Review | We Dig, Ovalhouse ⋆

This show tries to dig deep but comes up feeling shallow.

There’s digging up dirt. A lot of dirt. Unfortunately, there’s not much more to it than that.

At a time of increasing transphobia and misinformation about trans identity, transgender representation is more important than ever. But for an excellent show which eloquently discusses the transgender experience, please do catch Burgerz featuring Travis Alabanza which is currently on tour, instead of seeing ‘We Dig’. Coincidentally, Travis will appear in selected performances of ‘We Dig’ during its run.

The Ovalhouse theatre has used its upcoming relocation to Brixton as a creative opportunity to commission artists to help demolish the current building. In ‘We Dig’, one of the first shows in its Demolition season, a rotating cast of five international transgender artists dig up the actual dirt underneath what used to be the stage (see photo below). At different points, there are varied attempts to introduce some salient meaning to this show, but there’s a serious lack of cohesion and lack of coherence to it all.


When you enter the main space, it’s a building site: the stage has been dug up; there’s some scaffolding; a funky disco ball and a leaking tap. Emma Frankland is wearing some trendy construction worker clothes and sets up the scene for the show. She doesn’t want to dig alone and so she’s invited her four other transgender friends. They dramatically break down a section of the wall, congregate around the hole for some fun dancing before the communal digging begins.

During the first few minutes, the performers dig and grunt. There’s also some passing commentary about feeling sweaty and how digging makes them feel good about being in their own body. They dig up coke cans and a box with food including an avocado. Digging continues for a while longer until the artists find themselves occupied doing different things around the stage.

It feels like there is a promising show desperate to be unearthed here around exploring trans identity with reference to digging. But the dialogue feels insular and not one that the audience is invited to engage in. This isn’t helped by the noise of the drilling, throwing rocks about the stage, and the fact that the performers do not use mics. At one point, Emma gravitates towards the back of the space and delivers a monologue about rocks, but it’s hard to hear above all the noise.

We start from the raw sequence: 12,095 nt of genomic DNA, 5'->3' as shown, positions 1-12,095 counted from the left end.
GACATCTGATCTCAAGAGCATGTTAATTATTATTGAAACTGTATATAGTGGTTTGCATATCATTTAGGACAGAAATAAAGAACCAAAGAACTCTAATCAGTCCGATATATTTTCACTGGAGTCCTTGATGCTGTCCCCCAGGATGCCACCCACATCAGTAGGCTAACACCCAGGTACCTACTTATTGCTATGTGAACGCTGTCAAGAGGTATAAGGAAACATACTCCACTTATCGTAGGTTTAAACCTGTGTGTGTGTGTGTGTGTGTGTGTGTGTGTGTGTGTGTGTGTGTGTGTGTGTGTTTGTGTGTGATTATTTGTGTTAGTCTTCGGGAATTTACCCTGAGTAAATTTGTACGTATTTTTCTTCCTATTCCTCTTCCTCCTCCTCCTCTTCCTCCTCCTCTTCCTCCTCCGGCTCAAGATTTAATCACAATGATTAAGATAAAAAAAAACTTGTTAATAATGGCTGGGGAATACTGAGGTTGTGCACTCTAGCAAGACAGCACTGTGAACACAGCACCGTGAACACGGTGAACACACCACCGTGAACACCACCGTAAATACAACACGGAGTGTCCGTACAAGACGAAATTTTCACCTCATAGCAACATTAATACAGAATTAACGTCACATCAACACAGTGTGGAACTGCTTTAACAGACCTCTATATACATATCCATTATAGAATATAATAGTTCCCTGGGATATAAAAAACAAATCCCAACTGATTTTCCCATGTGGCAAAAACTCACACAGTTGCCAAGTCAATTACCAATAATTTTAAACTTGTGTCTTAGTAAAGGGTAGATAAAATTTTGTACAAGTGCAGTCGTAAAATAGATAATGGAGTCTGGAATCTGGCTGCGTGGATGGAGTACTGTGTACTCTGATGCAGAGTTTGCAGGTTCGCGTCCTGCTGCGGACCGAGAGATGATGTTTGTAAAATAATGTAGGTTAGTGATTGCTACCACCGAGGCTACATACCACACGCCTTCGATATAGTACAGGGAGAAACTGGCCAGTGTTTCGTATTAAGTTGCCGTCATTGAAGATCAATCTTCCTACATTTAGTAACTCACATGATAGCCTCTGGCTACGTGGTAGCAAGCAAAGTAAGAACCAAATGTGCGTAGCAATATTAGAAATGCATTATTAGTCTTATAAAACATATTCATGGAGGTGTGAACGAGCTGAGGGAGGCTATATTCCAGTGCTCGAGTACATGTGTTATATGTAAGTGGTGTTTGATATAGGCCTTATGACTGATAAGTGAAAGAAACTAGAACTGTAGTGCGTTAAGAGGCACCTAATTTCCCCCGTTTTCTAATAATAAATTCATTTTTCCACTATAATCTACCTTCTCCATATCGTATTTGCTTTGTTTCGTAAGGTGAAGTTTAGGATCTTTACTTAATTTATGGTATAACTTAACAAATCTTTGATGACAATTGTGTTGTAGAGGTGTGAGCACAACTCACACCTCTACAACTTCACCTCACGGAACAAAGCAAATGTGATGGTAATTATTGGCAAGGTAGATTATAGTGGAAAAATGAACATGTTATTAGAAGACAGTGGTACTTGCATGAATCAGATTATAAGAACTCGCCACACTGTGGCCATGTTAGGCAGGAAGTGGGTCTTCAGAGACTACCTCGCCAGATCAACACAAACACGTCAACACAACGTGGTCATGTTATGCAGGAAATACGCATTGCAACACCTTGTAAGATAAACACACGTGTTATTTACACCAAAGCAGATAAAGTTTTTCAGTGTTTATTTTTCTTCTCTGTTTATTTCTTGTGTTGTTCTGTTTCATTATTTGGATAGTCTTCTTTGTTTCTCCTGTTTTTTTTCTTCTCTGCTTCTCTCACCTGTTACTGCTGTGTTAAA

There’s a pervading sense that the artists reach for metaphors which don’t quite land. In turn, they each pick up the baton and there’s the expectation that they’d run with a certain idea. But just as they’ve taken off, the idea falls flat and the baton is picked up by someone else to have a go.

Is LGBTQ+ a western idea imported into Asia?

Are there similarities between garlic being planted in the autumn and leaving transgender people alone?

Are our dreams burned by our friends and family?

The most dynamic element is left to the finale when a gracious guest performer thankfully pulls focus and begins a beautiful dance sequence. But this feels far too late to rescue the show.

It pains me to write this review as this project in theory is brimming with promise. But for the production that I witnessed, if you’d like to replicate the impact that it had, you’re better off going to an actual construction site and seeing the workers dig there instead for free.

We Dig is running at the Ovalhouse between 5 – 19 October 2019 at the time of writing.

Photo Credit: Rosie Powell

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